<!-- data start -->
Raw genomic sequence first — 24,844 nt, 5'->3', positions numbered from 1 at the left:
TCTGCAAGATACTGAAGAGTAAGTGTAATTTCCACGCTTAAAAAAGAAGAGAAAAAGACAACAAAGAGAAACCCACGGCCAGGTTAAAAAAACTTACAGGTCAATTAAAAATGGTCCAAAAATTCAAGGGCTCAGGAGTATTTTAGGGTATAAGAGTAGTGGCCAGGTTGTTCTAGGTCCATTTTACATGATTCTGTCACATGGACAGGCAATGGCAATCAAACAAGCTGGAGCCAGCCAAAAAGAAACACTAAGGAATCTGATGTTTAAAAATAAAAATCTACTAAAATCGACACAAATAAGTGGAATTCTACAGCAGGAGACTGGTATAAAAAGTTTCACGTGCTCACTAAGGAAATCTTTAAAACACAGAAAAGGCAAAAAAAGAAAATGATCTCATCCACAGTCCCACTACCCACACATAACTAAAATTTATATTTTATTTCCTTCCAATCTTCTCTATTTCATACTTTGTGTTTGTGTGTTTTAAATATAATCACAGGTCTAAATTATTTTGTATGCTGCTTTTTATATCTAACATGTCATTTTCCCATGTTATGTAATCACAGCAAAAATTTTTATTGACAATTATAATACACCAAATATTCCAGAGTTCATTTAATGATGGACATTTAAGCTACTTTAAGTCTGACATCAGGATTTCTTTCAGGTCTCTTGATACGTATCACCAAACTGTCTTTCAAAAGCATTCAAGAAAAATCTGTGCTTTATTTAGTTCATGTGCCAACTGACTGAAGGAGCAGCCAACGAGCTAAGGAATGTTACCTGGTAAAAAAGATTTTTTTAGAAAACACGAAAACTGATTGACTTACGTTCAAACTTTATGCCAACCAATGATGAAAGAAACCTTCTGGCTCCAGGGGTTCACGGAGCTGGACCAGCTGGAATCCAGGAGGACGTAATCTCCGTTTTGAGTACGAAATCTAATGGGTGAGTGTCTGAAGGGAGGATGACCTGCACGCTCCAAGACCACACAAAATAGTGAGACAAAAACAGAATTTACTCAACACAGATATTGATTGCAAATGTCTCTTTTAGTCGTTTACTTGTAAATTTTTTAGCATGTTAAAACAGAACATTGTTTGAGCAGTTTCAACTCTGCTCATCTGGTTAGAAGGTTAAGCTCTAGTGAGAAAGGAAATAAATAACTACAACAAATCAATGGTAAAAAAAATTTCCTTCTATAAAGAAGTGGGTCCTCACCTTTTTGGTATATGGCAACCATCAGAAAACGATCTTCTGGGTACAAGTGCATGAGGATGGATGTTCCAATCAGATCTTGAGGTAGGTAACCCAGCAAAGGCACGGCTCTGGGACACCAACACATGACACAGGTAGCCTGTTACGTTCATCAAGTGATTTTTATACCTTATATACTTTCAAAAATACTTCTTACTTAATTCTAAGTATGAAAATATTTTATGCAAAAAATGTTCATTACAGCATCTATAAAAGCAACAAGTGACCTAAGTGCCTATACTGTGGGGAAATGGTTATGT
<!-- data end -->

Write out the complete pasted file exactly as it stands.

Raw genomic sequence first — 24,844 nt, 5'->3', positions numbered from 1 at the left:
TCTGCAAGATACTGAAGAGTAAGTGTAATTTCCACGCTTAAAAAAGAAGAGAAAAAGACAACAAAGAGAAACCCACGGCCAGGTTAAAAAAACTTACAGGTCAATTAAAAATGGTCCAAAAATTCAAGGGCTCAGGAGTATTTTAGGGTATAAGAGTAGTGGCCAGGTTGTTCTAGGTCCATTTTACATGATTCTGTCACATGGACAGGCAATGGCAATCAAACAAGCTGGAGCCAGCCAAAAAGAAACACTAAGGAATCTGATGTTTAAAAATAAAAATCTACTAAAATCGACACAAATAAGTGGAATTCTACAGCAGGAGACTGGTATAAAAAGTTTCACGTGCTCACTAAGGAAATCTTTAAAACACAGAAAAGGCAAAAAAAGAAAATGATCTCATCCACAGTCCCACTACCCACACATAACTAAAATTTATATTTTATTTCCTTCCAATCTTCTCTATTTCATACTTTGTGTTTGTGTGTTTTAAATATAATCACAGGTCTAAATTATTTTGTATGCTGCTTTTTATATCTAACATGTCATTTTCCCATGTTATGTAATCACAGCAAAAATTTTTATTGACAATTATAATACACCAAATATTCCAGAGTTCATTTAATGATGGACATTTAAGCTACTTTAAGTCTGACATCAGGATTTCTTTCAGGTCTCTTGATACGTATCACCAAACTGTCTTTCAAAAGCATTCAAGAAAAATCTGTGCTTTATTTAGTTCATGTGCCAACTGACTGAAGGAGCAGCCAACGAGCTAAGGAATGTTACCTGGTAAAAAAGATTTTTTTAGAAAACACGAAAACTGATTGACTTACGTTCAAACTTTATGCCAACCAATGATGAAAGAAACCTTCTGGCTCCAGGGGTTCACGGAGCTGGACCAGCTGGAATCCAGGAGGACGTAATCTCCGTTTTGAGTACGAAATCTAATGGGTGAGTGTCTGAAGGGAGGATGACCTGCACGCTCCAAGACCACACAAAATAGTGAGACAAAAACAGAATTTACTCAACACAGATATTGATTGCAAATGTCTCTTTTAGTCGTTTACTTGTAAATTTTTTAGCATGTTAAAACAGAACATTGTTTGAGCAGTTTCAACTCTGCTCATCTGGTTAGAAGGTTAAGCTCTAGTGAGAAAGGAAATAAATAACTACAACAAATCAATGGTAAAAAAAATTTCCTTCTATAAAGAAGTGGGTCCTCACCTTTTTGGTATATGGCAACCATCAGAAAACGATCTTCTGGGTACAAGTGCATGAGGATGGATGTTCCAATCAGATCTTGAGGTAGGTAACCCAGCAAAGGCACGGCTCTGGGACACCAACACATGACACAGGTAGCCTGTTACGTTCATCAAGTGATTTTTATACCTTATATACTTTCAAAAATACTTCTTACTTAATTCTAAGTATGAAAATATTTTATGCAAAAAATGTTCATTACAGCATCTATAAAAGCAACAAGTGACCTAAGTGCCTATACTGTGGGGAAATGGTTATGT